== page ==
Anchor-reporter: Diane Sawyer.
The greatest stories always have a turning point, a moment when history hangs in the balance or people’s lives are changed forever,” explains the ABC News press release about its new series, “Turning Point” (related story, page 35). Each hour will have one producer and one correspondent studying a single subject , with Peter Jennings and Barbara Walters taking turns with Sawyer.
Opening salvo looks at and listens to two of the Manson women involved in the 1969 Tate-LaBianca murders. The program, with gruesome details delineated in part by interviewer Diane Sawyer while cameras prowl over the crime sites, should grab ratings; that’s why tabloid racks empty so quickly.
The murders of pregnant actress Sharon Tate, wife of director Roman Polanski, who was in Europe at the time, and four others at the Tate-Polanski home hit the news hard. Celebrities were involved.
According to ABC News, “Something changed forever in the heart of America with these headlines — with these pictures — with these faces of grief.” Hence , even if it’s a stretch, the Turning Point. The real turning point, of course, was after the murders of the LaBiancas the next night: The community realized that everyone was vulnerable.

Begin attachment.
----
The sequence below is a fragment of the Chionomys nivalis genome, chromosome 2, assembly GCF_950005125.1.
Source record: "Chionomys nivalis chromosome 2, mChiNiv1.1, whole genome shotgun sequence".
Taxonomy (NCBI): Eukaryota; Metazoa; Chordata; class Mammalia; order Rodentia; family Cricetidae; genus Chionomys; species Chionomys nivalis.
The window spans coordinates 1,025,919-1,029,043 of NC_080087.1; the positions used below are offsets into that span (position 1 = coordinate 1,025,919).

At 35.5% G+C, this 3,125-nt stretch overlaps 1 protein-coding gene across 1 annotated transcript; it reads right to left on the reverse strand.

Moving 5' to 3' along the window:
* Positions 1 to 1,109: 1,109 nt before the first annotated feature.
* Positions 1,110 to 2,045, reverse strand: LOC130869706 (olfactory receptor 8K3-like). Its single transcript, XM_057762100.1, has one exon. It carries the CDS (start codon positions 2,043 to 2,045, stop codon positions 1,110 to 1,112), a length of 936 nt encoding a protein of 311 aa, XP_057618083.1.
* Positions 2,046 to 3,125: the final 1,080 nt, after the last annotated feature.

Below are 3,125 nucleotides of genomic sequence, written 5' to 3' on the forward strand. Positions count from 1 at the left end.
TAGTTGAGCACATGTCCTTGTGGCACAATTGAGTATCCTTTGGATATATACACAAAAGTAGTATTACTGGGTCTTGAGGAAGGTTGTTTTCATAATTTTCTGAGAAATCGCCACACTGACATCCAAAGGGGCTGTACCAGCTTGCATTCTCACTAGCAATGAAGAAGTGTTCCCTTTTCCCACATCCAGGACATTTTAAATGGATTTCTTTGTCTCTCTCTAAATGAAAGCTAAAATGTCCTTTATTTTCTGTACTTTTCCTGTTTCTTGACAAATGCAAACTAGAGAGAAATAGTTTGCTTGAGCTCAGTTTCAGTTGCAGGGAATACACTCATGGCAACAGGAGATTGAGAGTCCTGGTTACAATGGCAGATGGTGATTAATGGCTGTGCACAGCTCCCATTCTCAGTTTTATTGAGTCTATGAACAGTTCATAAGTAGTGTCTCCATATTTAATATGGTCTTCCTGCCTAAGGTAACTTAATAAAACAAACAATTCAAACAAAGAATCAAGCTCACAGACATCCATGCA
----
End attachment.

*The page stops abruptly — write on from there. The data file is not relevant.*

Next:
Sawyer’s interviews with Leslie Van Houton and Patricia Krenwinkel reveal little other than that they are sorry for what they did. Horror film addicts will relish Krenwinkel’s recitation of stalking and murdering Abigail Folger. It’s a coup for Sawyer to have the killer describe the slaughter of the coffee heiress right on the first “Turning Point” episode.
Manson himself describes the setups for the murders of the LaBiancas the night after the five Tate killings. Sawyer quizzes him about the deaths on both nights but doesn’t get anywhere. “I didn’t know, I didn’t not know,” he replies. Another scoop.
Roone Arledge, ABC News prez, describes “Turning Point” as a combo of “dramatic storytelling and in-depth reporting with an hour devoted to telling the story in detail.” The program often refers to killer Tex Watson yet never tells what happened to him. Linda Kasabian, who told the D.A. all in exchange for immunity, remains in limbo, as far as “Turning Point” is concerned.
Patti Tate, Sharon’s sister, tells about watchdogging the parole system, but there’s no mention of Sharon Tate’s mother’s constant attendance at Manson parole hearings till her own death. Roman Polanski appears briefly.
ABC News’ first “Turning Point,” a chilling look at gory murders from a quarter-century ago, is not ABC News’s finest news hour; it’s not even news.